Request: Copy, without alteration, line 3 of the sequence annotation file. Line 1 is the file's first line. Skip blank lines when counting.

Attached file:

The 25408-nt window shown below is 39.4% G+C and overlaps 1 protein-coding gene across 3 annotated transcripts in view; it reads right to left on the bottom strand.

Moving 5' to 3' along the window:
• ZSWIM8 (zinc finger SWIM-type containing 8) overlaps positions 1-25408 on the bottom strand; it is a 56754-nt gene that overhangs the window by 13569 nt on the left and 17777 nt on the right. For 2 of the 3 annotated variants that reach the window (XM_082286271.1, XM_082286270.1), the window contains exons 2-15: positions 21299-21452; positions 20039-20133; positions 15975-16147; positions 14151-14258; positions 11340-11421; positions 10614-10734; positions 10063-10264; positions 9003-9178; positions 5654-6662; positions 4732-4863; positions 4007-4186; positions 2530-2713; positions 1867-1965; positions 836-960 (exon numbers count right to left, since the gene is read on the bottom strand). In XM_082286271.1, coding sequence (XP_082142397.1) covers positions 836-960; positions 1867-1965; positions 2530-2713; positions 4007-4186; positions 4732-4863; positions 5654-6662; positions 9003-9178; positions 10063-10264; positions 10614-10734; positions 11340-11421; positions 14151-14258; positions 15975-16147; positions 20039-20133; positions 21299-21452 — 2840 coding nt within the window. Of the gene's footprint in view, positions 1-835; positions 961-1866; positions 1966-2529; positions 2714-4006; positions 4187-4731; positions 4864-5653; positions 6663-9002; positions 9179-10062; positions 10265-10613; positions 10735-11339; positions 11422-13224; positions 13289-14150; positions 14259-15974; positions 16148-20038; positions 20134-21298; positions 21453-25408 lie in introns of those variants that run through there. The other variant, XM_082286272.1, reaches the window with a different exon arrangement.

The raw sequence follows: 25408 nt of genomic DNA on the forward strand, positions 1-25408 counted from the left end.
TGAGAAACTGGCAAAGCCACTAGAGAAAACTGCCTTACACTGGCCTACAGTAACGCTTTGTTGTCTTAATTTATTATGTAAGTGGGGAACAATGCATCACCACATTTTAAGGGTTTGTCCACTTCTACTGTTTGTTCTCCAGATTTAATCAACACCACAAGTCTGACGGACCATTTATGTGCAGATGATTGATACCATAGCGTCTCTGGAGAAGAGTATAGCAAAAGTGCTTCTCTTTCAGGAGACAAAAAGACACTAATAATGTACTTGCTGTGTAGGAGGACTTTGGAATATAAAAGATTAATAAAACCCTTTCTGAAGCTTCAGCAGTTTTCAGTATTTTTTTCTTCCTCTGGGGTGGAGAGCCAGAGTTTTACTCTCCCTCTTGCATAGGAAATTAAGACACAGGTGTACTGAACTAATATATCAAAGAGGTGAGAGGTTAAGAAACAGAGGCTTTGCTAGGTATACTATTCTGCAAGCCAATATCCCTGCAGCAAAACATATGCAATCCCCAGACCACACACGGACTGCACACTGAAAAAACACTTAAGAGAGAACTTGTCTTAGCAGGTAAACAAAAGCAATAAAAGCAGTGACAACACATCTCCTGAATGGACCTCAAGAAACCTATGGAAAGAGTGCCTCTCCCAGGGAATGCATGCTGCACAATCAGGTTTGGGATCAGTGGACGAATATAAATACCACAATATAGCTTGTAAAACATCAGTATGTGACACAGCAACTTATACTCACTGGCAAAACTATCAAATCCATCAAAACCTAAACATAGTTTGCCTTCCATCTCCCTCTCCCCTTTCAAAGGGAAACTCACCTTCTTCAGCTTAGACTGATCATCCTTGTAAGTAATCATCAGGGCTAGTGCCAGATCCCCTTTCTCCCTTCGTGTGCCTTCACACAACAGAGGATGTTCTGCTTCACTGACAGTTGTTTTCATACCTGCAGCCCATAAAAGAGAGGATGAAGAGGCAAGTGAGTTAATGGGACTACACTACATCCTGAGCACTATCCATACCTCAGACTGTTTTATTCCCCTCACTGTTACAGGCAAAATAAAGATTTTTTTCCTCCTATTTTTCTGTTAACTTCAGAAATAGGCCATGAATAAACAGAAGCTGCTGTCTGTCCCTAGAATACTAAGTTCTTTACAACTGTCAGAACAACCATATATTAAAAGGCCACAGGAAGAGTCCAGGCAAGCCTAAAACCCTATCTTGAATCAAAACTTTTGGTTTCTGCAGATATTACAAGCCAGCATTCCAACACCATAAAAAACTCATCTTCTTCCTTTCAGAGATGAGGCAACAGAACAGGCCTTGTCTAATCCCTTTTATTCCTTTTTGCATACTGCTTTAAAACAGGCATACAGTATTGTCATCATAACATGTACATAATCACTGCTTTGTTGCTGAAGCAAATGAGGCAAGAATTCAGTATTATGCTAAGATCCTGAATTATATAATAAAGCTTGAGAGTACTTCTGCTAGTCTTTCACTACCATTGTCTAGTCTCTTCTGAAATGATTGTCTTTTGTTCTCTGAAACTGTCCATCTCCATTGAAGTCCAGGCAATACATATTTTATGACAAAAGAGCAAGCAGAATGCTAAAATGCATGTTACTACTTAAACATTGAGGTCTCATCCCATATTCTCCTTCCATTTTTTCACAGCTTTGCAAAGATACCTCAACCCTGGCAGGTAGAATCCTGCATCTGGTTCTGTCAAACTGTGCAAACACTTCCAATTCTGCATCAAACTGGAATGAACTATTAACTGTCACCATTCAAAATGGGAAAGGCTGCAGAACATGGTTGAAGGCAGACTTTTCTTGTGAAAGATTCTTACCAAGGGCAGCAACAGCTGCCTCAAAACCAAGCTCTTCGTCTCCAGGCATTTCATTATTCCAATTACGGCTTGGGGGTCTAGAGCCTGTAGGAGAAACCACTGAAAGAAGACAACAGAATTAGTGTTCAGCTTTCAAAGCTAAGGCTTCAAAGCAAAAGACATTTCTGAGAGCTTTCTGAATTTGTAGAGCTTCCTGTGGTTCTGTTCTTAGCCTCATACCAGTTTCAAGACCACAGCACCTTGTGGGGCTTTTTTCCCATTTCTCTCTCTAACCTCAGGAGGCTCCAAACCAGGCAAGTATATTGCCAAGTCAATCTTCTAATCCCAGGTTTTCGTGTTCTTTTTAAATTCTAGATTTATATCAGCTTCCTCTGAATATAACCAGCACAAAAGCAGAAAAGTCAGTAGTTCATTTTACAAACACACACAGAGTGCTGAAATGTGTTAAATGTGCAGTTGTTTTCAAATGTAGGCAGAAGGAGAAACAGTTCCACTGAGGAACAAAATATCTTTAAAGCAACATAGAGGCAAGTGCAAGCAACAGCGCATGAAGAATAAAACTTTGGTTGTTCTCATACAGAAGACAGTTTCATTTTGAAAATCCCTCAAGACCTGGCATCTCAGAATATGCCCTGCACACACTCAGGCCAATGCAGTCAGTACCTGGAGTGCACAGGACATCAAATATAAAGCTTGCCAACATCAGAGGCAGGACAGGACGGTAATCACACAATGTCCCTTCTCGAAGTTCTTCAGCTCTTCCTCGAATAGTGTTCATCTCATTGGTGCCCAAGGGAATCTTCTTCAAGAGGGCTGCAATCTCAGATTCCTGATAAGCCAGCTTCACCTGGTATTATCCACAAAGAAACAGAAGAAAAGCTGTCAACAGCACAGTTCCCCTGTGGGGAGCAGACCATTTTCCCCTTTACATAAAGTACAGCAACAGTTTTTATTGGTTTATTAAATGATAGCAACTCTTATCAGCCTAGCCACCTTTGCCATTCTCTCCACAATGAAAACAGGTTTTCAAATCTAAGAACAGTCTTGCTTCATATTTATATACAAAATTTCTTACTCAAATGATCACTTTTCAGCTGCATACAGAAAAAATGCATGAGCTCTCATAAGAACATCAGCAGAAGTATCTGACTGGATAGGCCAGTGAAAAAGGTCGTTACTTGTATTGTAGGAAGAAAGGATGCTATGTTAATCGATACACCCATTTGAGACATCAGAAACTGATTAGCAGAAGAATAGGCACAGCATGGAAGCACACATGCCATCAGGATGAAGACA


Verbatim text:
• ZSWIM8 (zinc finger SWIM-type containing 8) overlaps positions 1-25408 on the bottom strand; it is a 56754-nt gene that overhangs the window by 13569 nt on the left and 17777 nt on the right. For 2 of the 3 annotated variants that reach the window (XM_082286271.1, XM_082286270.1), the window contains exons 2-15: positions 21299-21452; positions 20039-20133; positions 15975-16147; positions 14151-14258; positions 11340-11421; positions 10614-10734; positions 10063-10264; positions 9003-9178; positions 5654-6662; positions 4732-4863; positions 4007-4186; positions 2530-2713; positions 1867-1965; positions 836-960 (exon numbers count right to left, since the gene is read on the bottom strand). In XM_082286271.1, coding sequence (XP_082142397.1) covers positions 836-960; positions 1867-1965; positions 2530-2713; positions 4007-4186; positions 4732-4863; positions 5654-6662; positions 9003-9178; positions 10063-10264; positions 10614-10734; positions 11340-11421; positions 14151-14258; positions 15975-16147; positions 20039-20133; positions 21299-21452 — 2840 coding nt within the window. Of the gene's footprint in view, positions 1-835; positions 961-1866; positions 1966-2529; positions 2714-4006; positions 4187-4731; positions 4864-5653; positions 6663-9002; positions 9179-10062; positions 10265-10613; positions 10735-11339; positions 11422-13224; positions 13289-14150; positions 14259-15974; positions 16148-20038; positions 20134-21298; positions 21453-25408 lie in introns of those variants that run through there. The other variant, XM_082286272.1, reaches the window with a different exon arrangement.